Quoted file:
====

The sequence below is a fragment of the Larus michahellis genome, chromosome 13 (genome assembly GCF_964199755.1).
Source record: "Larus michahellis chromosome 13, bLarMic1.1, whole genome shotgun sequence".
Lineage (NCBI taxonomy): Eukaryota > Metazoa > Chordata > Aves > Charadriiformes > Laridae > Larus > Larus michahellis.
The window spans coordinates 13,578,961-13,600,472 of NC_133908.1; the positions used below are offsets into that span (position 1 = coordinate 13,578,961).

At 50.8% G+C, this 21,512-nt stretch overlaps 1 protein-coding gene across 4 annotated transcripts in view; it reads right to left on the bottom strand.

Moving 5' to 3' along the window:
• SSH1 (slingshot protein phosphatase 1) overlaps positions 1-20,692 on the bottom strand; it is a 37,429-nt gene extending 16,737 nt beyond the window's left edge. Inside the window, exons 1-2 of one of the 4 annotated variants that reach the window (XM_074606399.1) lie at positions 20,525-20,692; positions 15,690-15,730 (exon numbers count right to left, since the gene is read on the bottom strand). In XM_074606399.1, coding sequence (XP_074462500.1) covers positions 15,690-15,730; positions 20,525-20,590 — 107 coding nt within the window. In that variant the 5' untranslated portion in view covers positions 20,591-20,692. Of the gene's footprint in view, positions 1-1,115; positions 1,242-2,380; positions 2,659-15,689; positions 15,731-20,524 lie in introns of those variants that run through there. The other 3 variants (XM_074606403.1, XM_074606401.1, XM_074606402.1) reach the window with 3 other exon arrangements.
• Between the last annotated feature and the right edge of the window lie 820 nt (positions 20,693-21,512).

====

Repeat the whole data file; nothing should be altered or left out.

The sequence below is a fragment of the Larus michahellis genome, chromosome 13 (genome assembly GCF_964199755.1).
Source record: "Larus michahellis chromosome 13, bLarMic1.1, whole genome shotgun sequence".
Lineage (NCBI taxonomy): Eukaryota > Metazoa > Chordata > Aves > Charadriiformes > Laridae > Larus > Larus michahellis.
The window spans coordinates 13,578,961-13,600,472 of NC_133908.1; the positions used below are offsets into that span (position 1 = coordinate 13,578,961).

At 50.8% G+C, this 21,512-nt stretch overlaps 1 protein-coding gene across 4 annotated transcripts in view; it reads right to left on the bottom strand.

Moving 5' to 3' along the window:
• SSH1 (slingshot protein phosphatase 1) overlaps positions 1-20,692 on the bottom strand; it is a 37,429-nt gene extending 16,737 nt beyond the window's left edge. Inside the window, exons 1-2 of one of the 4 annotated variants that reach the window (XM_074606399.1) lie at positions 20,525-20,692; positions 15,690-15,730 (exon numbers count right to left, since the gene is read on the bottom strand). In XM_074606399.1, coding sequence (XP_074462500.1) covers positions 15,690-15,730; positions 20,525-20,590 — 107 coding nt within the window. In that variant the 5' untranslated portion in view covers positions 20,591-20,692. Of the gene's footprint in view, positions 1-1,115; positions 1,242-2,380; positions 2,659-15,689; positions 15,731-20,524 lie in introns of those variants that run through there. The other 3 variants (XM_074606403.1, XM_074606401.1, XM_074606402.1) reach the window with 3 other exon arrangements.
• Between the last annotated feature and the right edge of the window lie 820 nt (positions 20,693-21,512).